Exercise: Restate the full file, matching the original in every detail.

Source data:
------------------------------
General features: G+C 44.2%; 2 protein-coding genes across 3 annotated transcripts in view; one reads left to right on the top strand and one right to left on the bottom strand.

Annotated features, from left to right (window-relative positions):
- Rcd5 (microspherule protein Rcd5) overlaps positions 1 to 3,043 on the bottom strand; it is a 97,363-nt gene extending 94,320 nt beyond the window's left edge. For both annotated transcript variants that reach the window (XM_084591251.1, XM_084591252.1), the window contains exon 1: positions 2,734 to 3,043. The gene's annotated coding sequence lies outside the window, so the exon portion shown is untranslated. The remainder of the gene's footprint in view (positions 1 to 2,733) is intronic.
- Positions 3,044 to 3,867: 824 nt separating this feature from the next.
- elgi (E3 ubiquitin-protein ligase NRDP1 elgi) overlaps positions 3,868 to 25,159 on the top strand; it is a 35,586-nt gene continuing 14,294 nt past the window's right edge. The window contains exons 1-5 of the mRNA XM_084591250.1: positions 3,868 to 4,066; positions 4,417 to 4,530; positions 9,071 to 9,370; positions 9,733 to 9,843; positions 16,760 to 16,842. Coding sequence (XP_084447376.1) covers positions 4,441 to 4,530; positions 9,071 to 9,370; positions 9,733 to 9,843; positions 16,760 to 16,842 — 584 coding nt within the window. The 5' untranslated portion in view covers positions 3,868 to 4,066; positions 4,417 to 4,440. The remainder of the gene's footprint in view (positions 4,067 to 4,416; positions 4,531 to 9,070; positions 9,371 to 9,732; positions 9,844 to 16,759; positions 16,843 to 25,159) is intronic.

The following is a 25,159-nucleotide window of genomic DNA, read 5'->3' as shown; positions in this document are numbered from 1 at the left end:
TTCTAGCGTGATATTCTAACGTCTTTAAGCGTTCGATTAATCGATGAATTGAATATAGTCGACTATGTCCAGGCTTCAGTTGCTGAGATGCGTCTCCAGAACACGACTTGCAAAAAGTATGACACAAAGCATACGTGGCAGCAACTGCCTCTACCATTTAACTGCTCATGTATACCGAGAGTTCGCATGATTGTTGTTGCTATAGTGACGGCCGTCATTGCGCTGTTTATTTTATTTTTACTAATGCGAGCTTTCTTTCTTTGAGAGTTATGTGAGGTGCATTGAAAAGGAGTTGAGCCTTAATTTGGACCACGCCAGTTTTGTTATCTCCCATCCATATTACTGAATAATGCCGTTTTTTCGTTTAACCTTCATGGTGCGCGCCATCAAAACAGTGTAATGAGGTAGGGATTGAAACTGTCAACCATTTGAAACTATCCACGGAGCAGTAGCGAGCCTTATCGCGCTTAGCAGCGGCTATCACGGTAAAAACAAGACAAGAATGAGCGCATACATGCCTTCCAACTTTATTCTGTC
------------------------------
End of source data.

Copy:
General features: G+C 44.2%; 2 protein-coding genes across 3 annotated transcripts in view; one reads left to right on the top strand and one right to left on the bottom strand.

Annotated features, from left to right (window-relative positions):
- Rcd5 (microspherule protein Rcd5) overlaps positions 1 to 3,043 on the bottom strand; it is a 97,363-nt gene extending 94,320 nt beyond the window's left edge. For both annotated transcript variants that reach the window (XM_084591251.1, XM_084591252.1), the window contains exon 1: positions 2,734 to 3,043. The gene's annotated coding sequence lies outside the window, so the exon portion shown is untranslated. The remainder of the gene's footprint in view (positions 1 to 2,733) is intronic.
- Positions 3,044 to 3,867: 824 nt separating this feature from the next.
- elgi (E3 ubiquitin-protein ligase NRDP1 elgi) overlaps positions 3,868 to 25,159 on the top strand; it is a 35,586-nt gene continuing 14,294 nt past the window's right edge. The window contains exons 1-5 of the mRNA XM_084591250.1: positions 3,868 to 4,066; positions 4,417 to 4,530; positions 9,071 to 9,370; positions 9,733 to 9,843; positions 16,760 to 16,842. Coding sequence (XP_084447376.1) covers positions 4,441 to 4,530; positions 9,071 to 9,370; positions 9,733 to 9,843; positions 16,760 to 16,842 — 584 coding nt within the window. The 5' untranslated portion in view covers positions 3,868 to 4,066; positions 4,417 to 4,440. The remainder of the gene's footprint in view (positions 4,067 to 4,416; positions 4,531 to 9,070; positions 9,371 to 9,732; positions 9,844 to 16,759; positions 16,843 to 25,159) is intronic.

The following is a 25,159-nucleotide window of genomic DNA, read 5'->3' as shown; positions in this document are numbered from 1 at the left end:
TTCTAGCGTGATATTCTAACGTCTTTAAGCGTTCGATTAATCGATGAATTGAATATAGTCGACTATGTCCAGGCTTCAGTTGCTGAGATGCGTCTCCAGAACACGACTTGCAAAAAGTATGACACAAAGCATACGTGGCAGCAACTGCCTCTACCATTTAACTGCTCATGTATACCGAGAGTTCGCATGATTGTTGTTGCTATAGTGACGGCCGTCATTGCGCTGTTTATTTTATTTTTACTAATGCGAGCTTTCTTTCTTTGAGAGTTATGTGAGGTGCATTGAAAAGGAGTTGAGCCTTAATTTGGACCACGCCAGTTTTGTTATCTCCCATCCATATTACTGAATAATGCCGTTTTTTCGTTTAACCTTCATGGTGCGCGCCATCAAAACAGTGTAATGAGGTAGGGATTGAAACTGTCAACCATTTGAAACTATCCACGGAGCAGTAGCGAGCCTTATCGCGCTTAGCAGCGGCTATCACGGTAAAAACAAGACAAGAATGAGCGCATACATGCCTTCCAACTTTATTCTGTC